Standing on the sideline at the Atleti Azzurri d’Italia, Bagnoli looked on with his hands in the pockets of his grey anorak, sucking in his cheek. The 49 year old betrayed no emotion, apparently oblivious to the roaring sea of yellow and blue flags off to his right. When the referee blew for full-time, Rai Uno’s charismatic gravel-voiced touchline reporter Gian Piero Galeazzi approached the Hellas coach and said, “Don’t tell me that you don’t deserve it?” The brief reply he gave was typically modest: “We all deserve it.” Minutes later, Bagnoli was hoisted on to his players’ shoulders and carried away, a grainy black-and-white photo capturing a fist pump and a smile.

Viewed over a quarter of a century later in the cold light of Hellas’ nine-year absence from Serie A, the 1985 Scudetto takes on an ethereal quality. It stands alone like a beautiful aberration; one that for many Italians revealed an inner truth, coming as it did in a year when the designation of referees was done by ballot, allowing for no ‘manipulation’. That sentiment hit home the following November as Juventus knocked Hellas out of the European Cup in the second round in highly contentious circumstances. Indeed, such was the frustration among the players at the suspect refereeing that a boot was thrown, breaking a window within the Stadio Communale. The Carabinieri were called and on their arrival at the door, Bagnoli quipped, “If you’re looking for thieves, they are in the other dressing room.”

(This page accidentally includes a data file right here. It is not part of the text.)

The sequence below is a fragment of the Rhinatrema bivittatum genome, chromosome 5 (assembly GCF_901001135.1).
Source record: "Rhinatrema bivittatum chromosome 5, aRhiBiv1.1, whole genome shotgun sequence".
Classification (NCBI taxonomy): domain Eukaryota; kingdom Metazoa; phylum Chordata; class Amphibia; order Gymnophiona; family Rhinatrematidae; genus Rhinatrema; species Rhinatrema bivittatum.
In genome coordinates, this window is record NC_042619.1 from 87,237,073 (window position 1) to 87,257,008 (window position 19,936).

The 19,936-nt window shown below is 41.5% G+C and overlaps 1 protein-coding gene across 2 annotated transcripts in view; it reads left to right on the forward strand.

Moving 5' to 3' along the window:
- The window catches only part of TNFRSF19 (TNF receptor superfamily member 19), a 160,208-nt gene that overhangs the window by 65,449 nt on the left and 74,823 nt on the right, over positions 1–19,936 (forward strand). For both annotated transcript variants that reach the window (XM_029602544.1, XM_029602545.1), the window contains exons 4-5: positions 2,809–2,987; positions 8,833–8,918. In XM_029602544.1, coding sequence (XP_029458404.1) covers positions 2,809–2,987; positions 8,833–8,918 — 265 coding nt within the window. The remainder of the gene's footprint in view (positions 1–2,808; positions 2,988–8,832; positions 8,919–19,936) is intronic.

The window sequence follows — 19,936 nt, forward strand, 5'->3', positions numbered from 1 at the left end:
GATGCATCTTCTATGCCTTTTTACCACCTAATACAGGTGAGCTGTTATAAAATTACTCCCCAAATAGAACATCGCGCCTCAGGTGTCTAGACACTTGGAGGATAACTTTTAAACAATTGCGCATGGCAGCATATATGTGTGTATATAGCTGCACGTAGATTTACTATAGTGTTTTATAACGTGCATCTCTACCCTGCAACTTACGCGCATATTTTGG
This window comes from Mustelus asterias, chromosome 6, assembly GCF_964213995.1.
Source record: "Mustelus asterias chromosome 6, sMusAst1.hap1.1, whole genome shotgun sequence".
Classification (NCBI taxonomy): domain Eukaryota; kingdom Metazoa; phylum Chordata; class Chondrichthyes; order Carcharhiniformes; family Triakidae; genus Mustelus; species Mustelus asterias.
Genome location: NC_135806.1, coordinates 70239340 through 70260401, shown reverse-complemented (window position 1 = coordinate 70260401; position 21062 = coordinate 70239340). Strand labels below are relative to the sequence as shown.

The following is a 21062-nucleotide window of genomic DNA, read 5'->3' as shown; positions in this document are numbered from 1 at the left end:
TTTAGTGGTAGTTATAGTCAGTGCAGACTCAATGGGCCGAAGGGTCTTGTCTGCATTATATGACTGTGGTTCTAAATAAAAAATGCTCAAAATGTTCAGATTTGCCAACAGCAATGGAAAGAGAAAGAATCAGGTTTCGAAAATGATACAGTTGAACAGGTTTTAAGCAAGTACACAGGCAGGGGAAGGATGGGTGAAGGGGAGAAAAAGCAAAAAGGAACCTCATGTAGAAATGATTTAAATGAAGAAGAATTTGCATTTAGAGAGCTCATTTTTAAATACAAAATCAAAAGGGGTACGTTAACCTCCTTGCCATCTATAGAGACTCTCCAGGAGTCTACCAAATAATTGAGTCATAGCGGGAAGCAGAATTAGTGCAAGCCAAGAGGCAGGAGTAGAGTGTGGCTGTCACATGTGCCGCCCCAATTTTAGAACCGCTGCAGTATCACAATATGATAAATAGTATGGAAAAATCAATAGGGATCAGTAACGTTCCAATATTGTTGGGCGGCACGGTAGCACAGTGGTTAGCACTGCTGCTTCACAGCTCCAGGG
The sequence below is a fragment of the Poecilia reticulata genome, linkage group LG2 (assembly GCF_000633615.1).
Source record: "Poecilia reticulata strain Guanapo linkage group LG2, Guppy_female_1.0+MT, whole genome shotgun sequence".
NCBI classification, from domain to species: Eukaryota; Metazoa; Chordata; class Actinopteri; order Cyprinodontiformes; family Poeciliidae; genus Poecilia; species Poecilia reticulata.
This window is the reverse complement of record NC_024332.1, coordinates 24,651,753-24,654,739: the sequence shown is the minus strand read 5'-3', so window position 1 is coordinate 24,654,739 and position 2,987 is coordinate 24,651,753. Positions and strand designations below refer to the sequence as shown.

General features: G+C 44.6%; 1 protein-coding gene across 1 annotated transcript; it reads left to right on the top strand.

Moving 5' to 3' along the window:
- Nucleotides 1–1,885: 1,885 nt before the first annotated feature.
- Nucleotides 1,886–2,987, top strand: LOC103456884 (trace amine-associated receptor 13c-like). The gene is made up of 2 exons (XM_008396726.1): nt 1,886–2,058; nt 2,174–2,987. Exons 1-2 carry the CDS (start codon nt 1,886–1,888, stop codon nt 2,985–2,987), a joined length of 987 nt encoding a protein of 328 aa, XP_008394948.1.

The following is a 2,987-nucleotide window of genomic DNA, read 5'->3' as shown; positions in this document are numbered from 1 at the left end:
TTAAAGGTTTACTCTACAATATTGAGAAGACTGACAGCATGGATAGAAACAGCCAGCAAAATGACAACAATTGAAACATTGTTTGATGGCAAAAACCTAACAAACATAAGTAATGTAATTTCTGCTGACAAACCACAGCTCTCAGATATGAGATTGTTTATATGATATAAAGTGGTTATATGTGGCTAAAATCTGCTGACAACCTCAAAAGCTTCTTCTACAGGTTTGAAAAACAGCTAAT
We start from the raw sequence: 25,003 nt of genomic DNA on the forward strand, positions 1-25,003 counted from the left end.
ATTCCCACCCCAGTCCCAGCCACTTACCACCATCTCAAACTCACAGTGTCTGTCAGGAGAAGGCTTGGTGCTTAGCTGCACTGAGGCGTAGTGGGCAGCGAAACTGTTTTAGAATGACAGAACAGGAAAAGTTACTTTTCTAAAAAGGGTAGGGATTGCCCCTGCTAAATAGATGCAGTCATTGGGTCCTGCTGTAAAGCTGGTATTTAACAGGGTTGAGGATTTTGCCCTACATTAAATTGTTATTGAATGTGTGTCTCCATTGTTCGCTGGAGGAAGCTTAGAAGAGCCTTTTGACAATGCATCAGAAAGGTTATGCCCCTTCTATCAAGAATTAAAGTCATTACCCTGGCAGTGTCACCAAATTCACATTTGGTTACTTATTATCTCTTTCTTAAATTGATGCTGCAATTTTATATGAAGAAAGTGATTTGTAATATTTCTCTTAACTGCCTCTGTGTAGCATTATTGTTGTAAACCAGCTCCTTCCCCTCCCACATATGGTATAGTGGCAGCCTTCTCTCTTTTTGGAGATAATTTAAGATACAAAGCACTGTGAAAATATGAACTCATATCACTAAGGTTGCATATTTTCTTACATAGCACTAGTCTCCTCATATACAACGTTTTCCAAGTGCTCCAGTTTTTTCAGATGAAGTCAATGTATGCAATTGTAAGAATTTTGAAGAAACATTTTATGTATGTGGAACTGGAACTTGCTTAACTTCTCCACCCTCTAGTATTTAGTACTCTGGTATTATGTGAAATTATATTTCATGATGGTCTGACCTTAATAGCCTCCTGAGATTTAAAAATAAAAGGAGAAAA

By that stage, Hellas had already started to fray. Inevitably, their success brought with it a flock of magpies, the biggest of all being Inter, who lured Fanna and Marangon away while Garella left to join Maradona at Napoli. Having played agianst Hellas in a pre-season friendly, Johan Cruyff, then in his first year in charge of Ajax, felt compelled to ask, “How did a team like this win the league?” At the end of the 1985-86 campaign, the Dutchman’s question appeared valid. Hellas finished tenth.